This is a general list of terms and relationships commonly used in specifying Detector Log Video Amplifiers (DLVAs), Extended Range Detector Log Video Amplifiers (ERDLVAs), RF Log Amplifiers and Log IF Amplifiers.
This is a measure of total power uncertainty around a fixed mathematical straight line (defined as a reference line) as the RF frequency, RF power and temperature are varied. The absolute accuracy includes the effects of log linearity, frequency, temperature variation and output D.C. offset variation and is measured in ±dBs. See Figure 1.
C.W. Immunity Dynamic Range:
This defines the C .W. range above "threshold" sensitivity level so that a pulse level at threshold sensitivity level can be measured within a specified error value, while rejecting the C.W. level.
C.W. Rejection Time:
This describes the time required by the device design to cancel the maximum specified C.W. level so that the pulse level at the threshold sensitivity value can be measured within specified error value. Rejection time can be different when C.W. turns “on” and when C.W. turns “off” and needs to be specified for a given device design.
Defined in dBs from T.S.S. to end of logging range. Dynamic range is a very popular term that is generally confused with logging range.
D.C. Output Offset:
This is defined as the output D.C. voltage with no RF signal applied and input RF port terminated into a 50 ohms.
D.C. Output Offset Variation:
This is defined as the output offset voltage variation with no RF signal applied and as the temperature is varied.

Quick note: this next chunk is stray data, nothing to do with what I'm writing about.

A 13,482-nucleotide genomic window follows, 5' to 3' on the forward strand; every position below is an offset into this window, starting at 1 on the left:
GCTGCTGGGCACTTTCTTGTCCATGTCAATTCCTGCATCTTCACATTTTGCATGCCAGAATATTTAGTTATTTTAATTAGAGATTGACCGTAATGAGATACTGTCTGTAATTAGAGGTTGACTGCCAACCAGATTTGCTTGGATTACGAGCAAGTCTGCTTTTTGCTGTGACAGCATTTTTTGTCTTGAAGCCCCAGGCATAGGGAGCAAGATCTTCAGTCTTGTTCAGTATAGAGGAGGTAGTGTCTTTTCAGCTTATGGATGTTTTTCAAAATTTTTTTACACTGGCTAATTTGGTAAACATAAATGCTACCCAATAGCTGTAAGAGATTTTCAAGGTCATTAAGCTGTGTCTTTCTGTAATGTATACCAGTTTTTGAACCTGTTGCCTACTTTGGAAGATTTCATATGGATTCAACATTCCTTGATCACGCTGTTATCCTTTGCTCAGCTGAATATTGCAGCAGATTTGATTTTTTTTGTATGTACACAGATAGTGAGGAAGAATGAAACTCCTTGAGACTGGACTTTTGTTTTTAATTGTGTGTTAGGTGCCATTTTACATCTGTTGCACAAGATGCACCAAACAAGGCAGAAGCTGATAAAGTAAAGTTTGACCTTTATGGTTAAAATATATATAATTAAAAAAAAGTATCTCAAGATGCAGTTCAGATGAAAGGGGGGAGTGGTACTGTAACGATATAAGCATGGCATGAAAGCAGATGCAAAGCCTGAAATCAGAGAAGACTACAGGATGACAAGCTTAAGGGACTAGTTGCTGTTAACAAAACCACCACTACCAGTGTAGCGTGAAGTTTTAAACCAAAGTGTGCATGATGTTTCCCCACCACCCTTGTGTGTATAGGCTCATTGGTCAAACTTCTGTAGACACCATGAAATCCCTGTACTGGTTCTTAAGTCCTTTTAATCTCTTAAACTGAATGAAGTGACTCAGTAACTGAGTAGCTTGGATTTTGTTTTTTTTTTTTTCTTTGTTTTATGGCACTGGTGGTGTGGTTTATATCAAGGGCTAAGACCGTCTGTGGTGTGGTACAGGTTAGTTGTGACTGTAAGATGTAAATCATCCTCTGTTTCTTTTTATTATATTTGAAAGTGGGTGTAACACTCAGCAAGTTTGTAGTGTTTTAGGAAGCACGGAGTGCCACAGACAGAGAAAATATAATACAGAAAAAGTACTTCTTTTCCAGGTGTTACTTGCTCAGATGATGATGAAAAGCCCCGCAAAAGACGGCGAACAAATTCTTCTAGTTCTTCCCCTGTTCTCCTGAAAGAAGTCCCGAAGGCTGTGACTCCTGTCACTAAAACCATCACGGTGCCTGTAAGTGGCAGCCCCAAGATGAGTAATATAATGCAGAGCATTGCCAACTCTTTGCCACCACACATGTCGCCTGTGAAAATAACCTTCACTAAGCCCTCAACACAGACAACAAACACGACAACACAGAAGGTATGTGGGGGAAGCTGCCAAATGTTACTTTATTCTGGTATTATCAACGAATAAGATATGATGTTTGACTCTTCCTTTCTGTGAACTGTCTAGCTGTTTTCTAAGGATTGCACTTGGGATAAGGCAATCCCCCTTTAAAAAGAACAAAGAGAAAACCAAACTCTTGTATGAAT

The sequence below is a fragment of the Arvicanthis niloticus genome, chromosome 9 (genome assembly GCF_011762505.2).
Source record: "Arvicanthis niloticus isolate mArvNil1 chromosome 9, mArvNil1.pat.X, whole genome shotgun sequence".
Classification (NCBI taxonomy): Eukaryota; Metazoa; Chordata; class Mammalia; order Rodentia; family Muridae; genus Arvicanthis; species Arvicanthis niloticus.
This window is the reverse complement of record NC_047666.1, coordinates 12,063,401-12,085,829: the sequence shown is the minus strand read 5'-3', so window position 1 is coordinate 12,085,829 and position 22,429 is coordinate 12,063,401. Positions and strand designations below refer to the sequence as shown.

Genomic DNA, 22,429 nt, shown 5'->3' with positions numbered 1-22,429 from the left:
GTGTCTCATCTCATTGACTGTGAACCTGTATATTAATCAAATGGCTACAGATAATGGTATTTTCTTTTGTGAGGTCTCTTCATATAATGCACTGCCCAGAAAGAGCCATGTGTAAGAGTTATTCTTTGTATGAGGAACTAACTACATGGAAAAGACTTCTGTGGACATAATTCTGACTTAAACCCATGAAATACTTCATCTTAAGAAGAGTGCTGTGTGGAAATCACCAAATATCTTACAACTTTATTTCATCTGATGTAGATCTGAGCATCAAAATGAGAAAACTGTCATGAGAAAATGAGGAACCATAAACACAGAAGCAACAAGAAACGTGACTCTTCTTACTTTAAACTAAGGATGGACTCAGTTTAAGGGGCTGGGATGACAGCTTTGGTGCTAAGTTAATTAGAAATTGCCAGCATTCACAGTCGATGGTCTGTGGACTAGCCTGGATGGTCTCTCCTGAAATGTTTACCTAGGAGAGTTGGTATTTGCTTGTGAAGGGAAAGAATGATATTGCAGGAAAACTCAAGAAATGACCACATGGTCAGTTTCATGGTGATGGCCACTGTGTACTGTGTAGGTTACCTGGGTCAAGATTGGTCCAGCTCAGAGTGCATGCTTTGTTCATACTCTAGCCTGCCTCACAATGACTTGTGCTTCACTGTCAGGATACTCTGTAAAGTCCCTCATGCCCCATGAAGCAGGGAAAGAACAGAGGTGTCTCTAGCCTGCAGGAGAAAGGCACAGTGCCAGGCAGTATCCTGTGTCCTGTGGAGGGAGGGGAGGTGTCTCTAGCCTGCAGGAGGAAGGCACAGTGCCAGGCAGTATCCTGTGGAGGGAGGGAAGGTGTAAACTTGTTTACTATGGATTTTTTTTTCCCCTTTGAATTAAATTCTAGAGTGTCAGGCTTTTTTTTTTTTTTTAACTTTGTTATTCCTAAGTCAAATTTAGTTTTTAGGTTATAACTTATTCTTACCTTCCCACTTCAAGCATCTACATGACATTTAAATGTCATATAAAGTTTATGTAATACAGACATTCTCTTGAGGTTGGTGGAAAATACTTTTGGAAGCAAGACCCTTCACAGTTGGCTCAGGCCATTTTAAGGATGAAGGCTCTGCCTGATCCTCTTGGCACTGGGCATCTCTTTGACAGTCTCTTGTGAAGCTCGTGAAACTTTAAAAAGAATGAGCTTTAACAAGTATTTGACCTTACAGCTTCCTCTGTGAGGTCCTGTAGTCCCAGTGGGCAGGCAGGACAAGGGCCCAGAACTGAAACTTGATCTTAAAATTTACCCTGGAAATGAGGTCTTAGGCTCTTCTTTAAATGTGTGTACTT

Dwell Time (td):
This is defined as the minimum time for the output pulse to be “Flat” within ±X dB for the test condition of minimum required pulse width. It is generally equal to pulse width less settling time (ts). Known also as “Flat Top.”
Fall Time (tf):
This is defined as the time required for the trailing edge of the pulse to fall from 90% value to 10% value for a given RF power level. Generally, the RF level is the highest power level of the “logging range.”
This is defined as the output voltage variation at a constant temperature and constant RF input power as the RF frequency is varied. It is expressed in ± dBs. See Figure 2.
Incremental Log Slope:
This is defined as slope of the best fit straight line or slope of a defined fixed slope straight line which passes through the actual output voltage data over a limited logging dynamic range, say every 1.0 dB or 2.0 dB.
This is defined as the slope of the best fit straight line or slope of a defined fixed slope straight line which passes through the actual output voltage data over the entire logging dynamic range. It is expressed in mV/dB ± % mV/dB.
Describes the deviation of the actual output voltage from a straight line behavior and is expressed in dBs. Log linearity can be defined in two ways:
Deviation from a straight line whose slope is computed by the least squares method (best fit),
Deviation from a straight line whose slope (mV/dB) is fixed. This definition takes on added importance in direction finding systems or any time accurate measurement of the relative power between two signals is required.
Linearity is defined at a given temperature and at a given frequency. See Figure 3.
Logging Dynamic Range or Logging Range:
Defined in decibels (dBs) from usable sensitivity to end of logging range. Essentially indicates the range over which the signal information is processed and exhibits a straight line relationship with defined linearity between RF input power expressed in dBm and linear video output voltage usually expressed in millivolts (mV). See Figure 4.
Partial Recovery Time: